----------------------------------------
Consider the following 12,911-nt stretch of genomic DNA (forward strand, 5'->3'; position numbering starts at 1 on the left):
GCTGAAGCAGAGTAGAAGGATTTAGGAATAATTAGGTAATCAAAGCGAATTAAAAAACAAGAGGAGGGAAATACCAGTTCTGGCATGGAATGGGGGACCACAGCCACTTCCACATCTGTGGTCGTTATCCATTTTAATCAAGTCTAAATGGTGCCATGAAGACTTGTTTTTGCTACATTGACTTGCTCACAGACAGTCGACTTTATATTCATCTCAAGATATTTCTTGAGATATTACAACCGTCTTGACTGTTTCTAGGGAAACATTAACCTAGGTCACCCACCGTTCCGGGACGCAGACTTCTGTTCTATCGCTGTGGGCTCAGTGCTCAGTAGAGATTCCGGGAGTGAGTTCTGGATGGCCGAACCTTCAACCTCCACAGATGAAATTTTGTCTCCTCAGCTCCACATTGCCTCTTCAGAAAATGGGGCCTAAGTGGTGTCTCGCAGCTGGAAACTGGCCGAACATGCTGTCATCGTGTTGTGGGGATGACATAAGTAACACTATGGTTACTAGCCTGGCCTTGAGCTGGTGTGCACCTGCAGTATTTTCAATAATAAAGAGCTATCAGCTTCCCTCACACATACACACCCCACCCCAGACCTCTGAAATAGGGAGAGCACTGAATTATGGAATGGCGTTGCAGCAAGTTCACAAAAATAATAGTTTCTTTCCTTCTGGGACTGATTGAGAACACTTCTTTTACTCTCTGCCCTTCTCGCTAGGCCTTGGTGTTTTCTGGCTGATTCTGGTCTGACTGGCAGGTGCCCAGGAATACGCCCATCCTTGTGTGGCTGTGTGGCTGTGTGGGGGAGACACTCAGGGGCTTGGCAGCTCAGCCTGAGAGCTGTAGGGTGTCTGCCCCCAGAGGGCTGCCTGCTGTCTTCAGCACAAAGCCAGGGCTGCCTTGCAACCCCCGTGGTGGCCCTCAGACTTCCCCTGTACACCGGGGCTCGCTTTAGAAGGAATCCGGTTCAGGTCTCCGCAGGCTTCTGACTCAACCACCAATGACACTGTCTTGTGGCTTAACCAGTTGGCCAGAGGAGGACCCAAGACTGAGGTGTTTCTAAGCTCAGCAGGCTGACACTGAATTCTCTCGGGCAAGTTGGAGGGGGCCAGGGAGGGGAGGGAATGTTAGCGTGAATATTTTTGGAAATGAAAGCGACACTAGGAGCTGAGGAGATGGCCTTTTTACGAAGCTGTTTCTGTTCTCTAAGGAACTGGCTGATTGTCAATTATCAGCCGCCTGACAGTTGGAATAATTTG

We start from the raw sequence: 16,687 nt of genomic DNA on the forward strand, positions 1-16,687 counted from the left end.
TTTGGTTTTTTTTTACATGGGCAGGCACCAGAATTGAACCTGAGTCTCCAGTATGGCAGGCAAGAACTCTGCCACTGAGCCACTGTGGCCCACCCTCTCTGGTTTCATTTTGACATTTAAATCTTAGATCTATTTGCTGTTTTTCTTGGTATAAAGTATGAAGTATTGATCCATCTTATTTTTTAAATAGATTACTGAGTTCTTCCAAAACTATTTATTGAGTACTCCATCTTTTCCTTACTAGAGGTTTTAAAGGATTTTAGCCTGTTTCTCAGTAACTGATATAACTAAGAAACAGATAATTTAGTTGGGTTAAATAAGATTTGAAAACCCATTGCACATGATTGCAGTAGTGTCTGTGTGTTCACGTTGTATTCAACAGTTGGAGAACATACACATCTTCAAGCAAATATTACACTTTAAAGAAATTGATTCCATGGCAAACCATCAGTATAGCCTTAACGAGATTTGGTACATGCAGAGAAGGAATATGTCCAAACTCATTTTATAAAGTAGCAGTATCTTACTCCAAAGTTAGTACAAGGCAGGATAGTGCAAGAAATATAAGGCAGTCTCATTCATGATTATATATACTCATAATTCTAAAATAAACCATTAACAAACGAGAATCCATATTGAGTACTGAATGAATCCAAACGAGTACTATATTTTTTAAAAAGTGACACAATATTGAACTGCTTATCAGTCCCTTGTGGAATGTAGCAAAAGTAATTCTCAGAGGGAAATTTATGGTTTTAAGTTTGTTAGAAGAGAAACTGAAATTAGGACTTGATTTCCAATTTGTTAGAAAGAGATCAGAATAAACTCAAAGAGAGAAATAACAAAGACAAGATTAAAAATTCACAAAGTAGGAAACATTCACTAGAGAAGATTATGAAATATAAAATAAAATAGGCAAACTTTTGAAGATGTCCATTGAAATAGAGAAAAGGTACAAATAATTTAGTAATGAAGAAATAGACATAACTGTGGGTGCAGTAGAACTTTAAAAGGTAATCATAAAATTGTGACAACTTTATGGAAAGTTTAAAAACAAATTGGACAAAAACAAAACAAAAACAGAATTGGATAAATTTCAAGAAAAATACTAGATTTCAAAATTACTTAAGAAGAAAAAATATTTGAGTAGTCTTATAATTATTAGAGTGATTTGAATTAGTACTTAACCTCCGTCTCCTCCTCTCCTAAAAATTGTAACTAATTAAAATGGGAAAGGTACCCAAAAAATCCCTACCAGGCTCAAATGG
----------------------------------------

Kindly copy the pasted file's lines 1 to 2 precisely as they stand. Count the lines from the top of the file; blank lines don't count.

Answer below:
Consider the following 12,911-nt stretch of genomic DNA (forward strand, 5'->3'; position numbering starts at 1 on the left):
GCTGAAGCAGAGTAGAAGGATTTAGGAATAATTAGGTAATCAAAGCGAATTAAAAAACAAGAGGAGGGAAATACCAGTTCTGGCATGGAATGGGGGACCACAGCCACTTCCACATCTGTGGTCGTTATCCATTTTAATCAAGTCTAAATGGTGCCATGAAGACTTGTTTTTGCTACATTGACTTGCTCACAGACAGTCGACTTTATATTCATCTCAAGATATTTCTTGAGATATTACAACCGTCTTGACTGTTTCTAGGGAAACATTAACCTAGGTCACCCACCGTTCCGGGACGCAGACTTCTGTTCTATCGCTGTGGGCTCAGTGCTCAGTAGAGATTCCGGGAGTGAGTTCTGGATGGCCGAACCTTCAACCTCCACAGATGAAATTTTGTCTCCTCAGCTCCACATTGCCTCTTCAGAAAATGGGGCCTAAGTGGTGTCTCGCAGCTGGAAACTGGCCGAACATGCTGTCATCGTGTTGTGGGGATGACATAAGTAACACTATGGTTACTAGCCTGGCCTTGAGCTGGTGTGCACCTGCAGTATTTTCAATAATAAAGAGCTATCAGCTTCCCTCACACATACACACCCCACCCCAGACCTCTGAAATAGGGAGAGCACTGAATTATGGAATGGCGTTGCAGCAAGTTCACAAAAATAATAGTTTCTTTCCTTCTGGGACTGATTGAGAACACTTCTTTTACTCTCTGCCCTTCTCGCTAGGCCTTGGTGTTTTCTGGCTGATTCTGGTCTGACTGGCAGGTGCCCAGGAATACGCCCATCCTTGTGTGGCTGTGTGGCTGTGTGGGGGAGACACTCAGGGGCTTGGCAGCTCAGCCTGAGAGCTGTAGGGTGTCTGCCCCCAGAGGGCTGCCTGCTGTCTTCAGCACAAAGCCAGGGCTGCCTTGCAACCCCCGTGGTGGCCCTCAGACTTCCCCTGTACACCGGGGCTCGCTTTAGAAGGAATCCGGTTCAGGTCTCCGCAGGCTTCTGACTCAACCACCAATGACACTGTCTTGTGGCTTAACCAGTTGGCCAGAGGAGGACCCAAGACTGAGGTGTTTCTAAGCTCAGCAGGCTGACACTGAATTCTCTCGGGCAAGTTGGAGGGGGCCAGGGAGGGGAGGGAATGTTAGCGTGAATATTTTTGGAAATGAAAGCGACACTAGGAGCTGAGGAGATGGCCTTTTTACGAAGCTGTTTCTGTTCTCTAAGGAACTGGCTGATTGTCAATTATCAGCCGCCTGACAGTTGGAATAATTTG